At least 18,000 Rohingya Muslims have fled the violence and crossed into Bangladesh in less than a week
Members of Myanmar's Muslim Rohingya ethnic minority wait to enter the Kutupalong makeshift refugee camp in Cox's Bazar, Bangladesh, Monday, Aug. 28, 2017, photo: AP/Mushfiqul Alam
30 of August 2017 17:59:25
BANGKOK – Several hundred Buddhist nationalists, including monks, rallied in Myanmar's largest city on Wednesday to urge stronger action against insurgents from the Muslim Rohingya minority for attacks on police last week.The attacks in Rakhine state in western Myanmar have spiraled into chaotic violence, with more than 100 dead and villages torched.At least 18,000 Rohingya have fled the violence and crossed into Bangladesh in less than a week, with hundreds stranded in a no man's land at the countries' border, the International Organization for Migration said.The army, responding to last Thursday's attacks, launched what it called clearance operations against the insurgents, but advocates for the Rohingya say they are attacking and burning Rohingya villages, shooting civilians and causing others to flee.
The government blames Rohingya insurgents and their sympathizers for the continuing violence. Government figures put the death toll since last week at a minimum of 103, including 12 members of security forces, 77 people described as insurgents and 14 civilians. There were reports of additional deaths Wednesday.Rohingya advocates fear the death toll for civilians is much higher.Most of Myanmar's estimated 1 million Rohingya live in northern Rakhine state. They face severe persecution in the Buddhist-majority country, which refuses to recognize them as a legitimate native ethnic minority, leaving them without citizenship and basic rights.Longstanding tension between the Rohingya Muslims and ethnic Rakhine Buddhists erupted in bloody rioting in 2012. That set off a surge of anti-Muslim feeling throughout the country.[caption id="attachment_72264" align="aligncenter" width="1024"] Wirathu, a leader of nationalist Buddhist monks, renowned for his anti-Muslim sermons arrive at rally of Myanmar Buddhist nationalists, who demand wider powers to Myanmar military to crackdown on Muslim Rohingya militants in Yangon, Myanmar, Wednesday, Aug. 30,2017. Photo: AP[/caption]Wirathu, a Buddhist monk and leader of the anti-Muslim movement who is known for virulent sermons, told Wednesday's protesters in Yangon that only the military can control the situation in northern Rakhine.He criticized the civilian government of Aung San Suu Kyi for not responding quickly to the army's call Tuesday for a meeting of the National Security and Defense Council, which could declare a state of emergency in Rakhine and give the military absolute authority to enforce it. The military holds a majority on the council, which was created by the 2008 military-drafted constitution."Only the military's commander in chief can protect the lives and the properties of the people," Wirathu said. "The military is the only one that can give a lesson to tame the Bengali terrorists."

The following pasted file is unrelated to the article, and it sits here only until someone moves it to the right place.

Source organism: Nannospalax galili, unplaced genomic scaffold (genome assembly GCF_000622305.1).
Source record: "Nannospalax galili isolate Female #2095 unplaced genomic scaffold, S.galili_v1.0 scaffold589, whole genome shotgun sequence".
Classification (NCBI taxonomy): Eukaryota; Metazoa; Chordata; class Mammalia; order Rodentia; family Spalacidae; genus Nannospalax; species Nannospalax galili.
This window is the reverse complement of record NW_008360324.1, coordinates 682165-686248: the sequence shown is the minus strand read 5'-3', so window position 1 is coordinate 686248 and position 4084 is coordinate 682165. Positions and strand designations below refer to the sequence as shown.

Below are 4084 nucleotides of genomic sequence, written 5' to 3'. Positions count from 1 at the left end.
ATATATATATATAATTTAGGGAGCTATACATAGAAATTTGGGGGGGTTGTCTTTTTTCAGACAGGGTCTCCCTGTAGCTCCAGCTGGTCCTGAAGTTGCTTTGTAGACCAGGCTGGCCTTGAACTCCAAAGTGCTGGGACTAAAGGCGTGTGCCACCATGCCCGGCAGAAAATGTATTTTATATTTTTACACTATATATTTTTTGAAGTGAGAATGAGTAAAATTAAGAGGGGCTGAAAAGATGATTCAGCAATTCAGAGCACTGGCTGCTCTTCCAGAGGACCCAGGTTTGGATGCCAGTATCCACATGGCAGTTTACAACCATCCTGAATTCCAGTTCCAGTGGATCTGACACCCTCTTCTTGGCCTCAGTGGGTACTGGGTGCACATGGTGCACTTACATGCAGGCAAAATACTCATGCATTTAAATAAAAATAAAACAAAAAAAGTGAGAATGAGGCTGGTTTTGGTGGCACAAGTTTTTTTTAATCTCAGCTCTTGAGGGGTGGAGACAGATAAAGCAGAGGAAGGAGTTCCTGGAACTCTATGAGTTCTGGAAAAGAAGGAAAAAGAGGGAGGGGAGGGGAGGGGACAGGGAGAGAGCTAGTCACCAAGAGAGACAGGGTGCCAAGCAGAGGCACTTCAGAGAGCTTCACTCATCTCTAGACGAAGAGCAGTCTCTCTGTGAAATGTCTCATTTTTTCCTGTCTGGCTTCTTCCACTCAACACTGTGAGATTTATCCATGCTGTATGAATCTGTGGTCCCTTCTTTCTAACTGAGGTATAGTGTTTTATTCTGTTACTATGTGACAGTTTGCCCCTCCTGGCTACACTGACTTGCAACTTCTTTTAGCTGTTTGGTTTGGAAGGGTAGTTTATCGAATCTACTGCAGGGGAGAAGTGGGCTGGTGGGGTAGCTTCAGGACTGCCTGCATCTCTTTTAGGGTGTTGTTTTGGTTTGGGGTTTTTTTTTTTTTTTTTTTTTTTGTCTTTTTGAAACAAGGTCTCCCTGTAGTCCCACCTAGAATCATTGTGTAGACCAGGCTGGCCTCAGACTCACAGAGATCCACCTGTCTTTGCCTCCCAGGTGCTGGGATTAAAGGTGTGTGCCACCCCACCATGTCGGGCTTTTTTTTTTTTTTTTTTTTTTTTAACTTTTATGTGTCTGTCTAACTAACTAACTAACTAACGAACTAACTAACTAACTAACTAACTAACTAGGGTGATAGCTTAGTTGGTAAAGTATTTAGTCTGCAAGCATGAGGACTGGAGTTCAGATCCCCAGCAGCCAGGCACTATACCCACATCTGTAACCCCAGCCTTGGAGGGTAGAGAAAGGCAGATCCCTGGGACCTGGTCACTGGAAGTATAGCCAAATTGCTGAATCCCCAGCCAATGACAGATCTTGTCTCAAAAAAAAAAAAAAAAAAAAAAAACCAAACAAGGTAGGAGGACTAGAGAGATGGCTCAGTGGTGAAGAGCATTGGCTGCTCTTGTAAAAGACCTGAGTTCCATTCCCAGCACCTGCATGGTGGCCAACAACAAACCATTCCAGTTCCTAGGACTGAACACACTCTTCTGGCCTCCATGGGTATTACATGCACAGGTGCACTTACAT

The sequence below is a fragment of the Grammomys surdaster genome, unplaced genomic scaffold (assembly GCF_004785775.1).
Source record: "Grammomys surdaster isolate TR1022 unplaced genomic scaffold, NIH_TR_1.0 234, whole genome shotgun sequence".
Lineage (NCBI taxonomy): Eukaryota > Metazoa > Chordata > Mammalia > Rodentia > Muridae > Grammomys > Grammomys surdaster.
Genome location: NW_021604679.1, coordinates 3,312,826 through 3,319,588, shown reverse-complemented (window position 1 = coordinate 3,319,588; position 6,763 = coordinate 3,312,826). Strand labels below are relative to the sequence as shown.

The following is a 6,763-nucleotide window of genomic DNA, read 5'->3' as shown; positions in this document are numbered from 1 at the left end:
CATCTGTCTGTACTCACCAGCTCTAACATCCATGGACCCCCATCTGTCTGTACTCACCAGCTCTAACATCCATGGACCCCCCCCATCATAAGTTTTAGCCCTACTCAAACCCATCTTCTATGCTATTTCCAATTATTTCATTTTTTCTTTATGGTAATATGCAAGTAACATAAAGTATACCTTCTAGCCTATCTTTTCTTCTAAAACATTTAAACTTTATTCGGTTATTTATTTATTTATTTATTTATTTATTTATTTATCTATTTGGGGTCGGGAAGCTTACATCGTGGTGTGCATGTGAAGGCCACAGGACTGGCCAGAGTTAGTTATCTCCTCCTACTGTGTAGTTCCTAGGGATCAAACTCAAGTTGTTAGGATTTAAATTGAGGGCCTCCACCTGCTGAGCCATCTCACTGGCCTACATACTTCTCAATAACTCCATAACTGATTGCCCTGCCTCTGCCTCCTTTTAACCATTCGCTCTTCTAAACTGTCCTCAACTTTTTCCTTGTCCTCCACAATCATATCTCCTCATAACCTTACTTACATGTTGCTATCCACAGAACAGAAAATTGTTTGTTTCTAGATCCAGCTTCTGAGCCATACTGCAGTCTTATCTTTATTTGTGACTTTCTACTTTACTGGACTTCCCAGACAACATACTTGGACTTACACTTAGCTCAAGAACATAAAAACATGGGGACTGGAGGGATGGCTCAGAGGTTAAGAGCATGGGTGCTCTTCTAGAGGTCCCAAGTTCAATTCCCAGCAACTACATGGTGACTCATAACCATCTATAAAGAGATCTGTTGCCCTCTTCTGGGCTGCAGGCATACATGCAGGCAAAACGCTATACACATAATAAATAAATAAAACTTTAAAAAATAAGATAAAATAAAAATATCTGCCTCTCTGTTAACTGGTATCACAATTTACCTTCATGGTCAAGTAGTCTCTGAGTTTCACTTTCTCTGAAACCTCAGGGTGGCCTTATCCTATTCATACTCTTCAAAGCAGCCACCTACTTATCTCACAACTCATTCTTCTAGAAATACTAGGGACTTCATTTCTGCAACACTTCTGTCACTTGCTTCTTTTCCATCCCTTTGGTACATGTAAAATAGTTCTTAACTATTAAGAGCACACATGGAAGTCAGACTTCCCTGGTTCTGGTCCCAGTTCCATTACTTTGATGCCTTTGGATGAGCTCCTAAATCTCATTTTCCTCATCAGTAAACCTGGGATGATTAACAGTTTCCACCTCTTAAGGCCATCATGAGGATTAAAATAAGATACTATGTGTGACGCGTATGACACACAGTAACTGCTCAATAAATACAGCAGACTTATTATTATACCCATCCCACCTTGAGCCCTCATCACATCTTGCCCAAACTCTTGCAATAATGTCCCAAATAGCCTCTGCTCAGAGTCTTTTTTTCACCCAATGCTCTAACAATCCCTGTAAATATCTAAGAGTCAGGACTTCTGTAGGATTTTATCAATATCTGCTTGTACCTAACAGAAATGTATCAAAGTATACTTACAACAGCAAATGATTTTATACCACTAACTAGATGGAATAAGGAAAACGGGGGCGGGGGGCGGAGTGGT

Thousands of Rohingya Muslims in Myanmar were forced to seek refuge in Bangladesh due to renewed violence. So who are the Rohingya? pic.twitter.com/xVlzj2tQEo— TRT World (@trtworld) 30 de agosto de 2017